TORONTO – Monday was supposed to be the perfect stick-to-sports day.
For the first time in 125 days, we saw actual hockey being played by full(ish) professional teams at their 24 respective practice facilities.
The second edition of 2019-20’s training camps bubbled with tangible hockey news: line combinations, notable absences, some key signings of KHL imports after much handwringing, Auston Matthews discussing his bout with COVID-19, a few more boxcars coupling aboard the Nick Robertson hype train….
And yet there were the Toronto Maple Leafs — a collection of privileged white athletes — gathered, at last, as one unit in the dressing room, enlarging the conversation. Powder-blue masks covered their faces so their identical black T-shirts could do the talking, in all caps: BLACK LIVES MATTER.
The workout gear as statement, captain John Tavares explains, was a “player-driven” initiative supported from the offices up top. And fans should expect to see them again. Another reminder that, yes, life can go on without sports — but sports can’t truly operate in a bubble.
“On a day when everyone wants to talk about hockey and everyone’s excited to get back to playing, it’s important to have that Black Lives Matter movement be prevalent, and we want to make sure that that’s not lost in all of this,” coach Sheldon Keefe said. “It is a very important issue that we haven’t forgotten about. We want to be a big part of making positive change.”
Last week, the Toronto Raptors rolled up to Orlando in twin championship team buses plastered with “BLACK LIVES MATTER” in block letters.
On Sunday evening, Maple Leaf Sports & Entertainment gathered up the last of its applications for a newly created full-time executive position: senior vice president of inclusion and diversity, upgrading the role from its original “director” designation.
During an appearance on Tim & Sid last month, Leafs president Brendan Shanahan politely turned a line of return-to-play hockey questioning to the greater issue of systemic racism.
In reading Raptors chief Masai Ujiri’s op-ed in The Globe and Mail, Shanahan was forced to rethink his instinctive approach to what has too long been viewed as someone else’s problem.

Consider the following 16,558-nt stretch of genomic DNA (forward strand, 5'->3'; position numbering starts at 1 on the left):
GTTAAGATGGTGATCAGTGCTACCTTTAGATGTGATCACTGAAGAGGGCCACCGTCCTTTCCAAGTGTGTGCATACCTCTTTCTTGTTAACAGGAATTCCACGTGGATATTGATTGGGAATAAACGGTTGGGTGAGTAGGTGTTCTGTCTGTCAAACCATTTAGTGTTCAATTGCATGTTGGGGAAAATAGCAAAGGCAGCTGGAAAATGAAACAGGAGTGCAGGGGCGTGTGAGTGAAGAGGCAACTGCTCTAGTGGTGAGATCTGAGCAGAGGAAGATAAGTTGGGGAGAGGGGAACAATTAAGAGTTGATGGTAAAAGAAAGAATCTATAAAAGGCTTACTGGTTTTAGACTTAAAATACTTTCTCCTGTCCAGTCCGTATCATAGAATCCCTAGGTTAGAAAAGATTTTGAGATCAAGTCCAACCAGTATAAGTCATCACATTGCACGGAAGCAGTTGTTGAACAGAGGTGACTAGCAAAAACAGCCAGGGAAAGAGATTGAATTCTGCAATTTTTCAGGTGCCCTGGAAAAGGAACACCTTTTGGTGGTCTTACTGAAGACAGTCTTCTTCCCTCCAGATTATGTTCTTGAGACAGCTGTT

“When something like this happens, as a white person, you feel embarrassed. You feel ashamed,” Shanahan said.
“It was important for us as a hockey organization — which is a very white sport — to let the Raptors and to let the Argos and TFC and our wonderful leaders there take the lead,” Shanahan said. “The one thing I wanted to make clear to them and make clear to all of our fans, and our Leaf fans and our employees is where we stand as Toronto Maple Leafs, and where I stand as an individual.”
To see that unified stance front and centre on Day 1 of a hockey training camp gives a little more hope that the ambition of the Hockey Diversity Alliance will not be in vain. That silence might not be hockey players’ default setting.
“Y’all making me a proud Leaf alum right now,” tweeted Mark Fraser, author of the must-read “Silence Is Violence” for the Players’ Tribune.
Morgan Rielly says the murder of George Floyd inspired the Leafs to have conversations about racism with each other.
“And I think what we realized is that not all of us have had the experiences that people around the world have had. And I think that this is just our small way to keep the conversation going to really try to acknowledge the fact that this is an ongoing thing, and it’s going to take a lot of work,” Rielly said, post-skate. “We’re completely committed to supporting the movement.”
“[I] judge somebody by their heart and by their character, not by their race,” added Matthews. “There’s obviously been so much going on in society over the last couple months, and I think for us we just wanted to continue that message that we stand with supporting them.”
It’s a simple gesture, sure, but an impactful one coming from a group of the city’s influential stars. Kids notice what their heroes wear. Just ask the Jordans in my closet.
“Personally, I don’t know what it feels like to be judged based on your colour, but I do know what it feels like to be judged based on your religion,” Zach Hyman said. “I am Jewish. I have experienced antisemitism, so I can empathize. For me, it’s pretty clear that racism and any type of judgment based on your race, religion or gender, is not tolerant. We want to show that we’re aware and that we’re learning and we’re trying to support in the best way that we can.”
Tavares wants fans to understand that the Maple Leafs stand with the black community, with black hockey players, the black staff members and athletes at MLSE — and especially the black community here in Toronto.
They don’t have all the answers, but they have chosen a side.
“We just want to be part of the conversation and do what we can to help have positive change in a very important matter that we all take very seriously around here,” Tavares said.
Just because the Leafs are punctuating a point here doesn’t mean the non-sports talk is over.
“It’s been an ongoing conversation,” Reilly said. “The players are happy to wear them, so I would expect to keep them around.”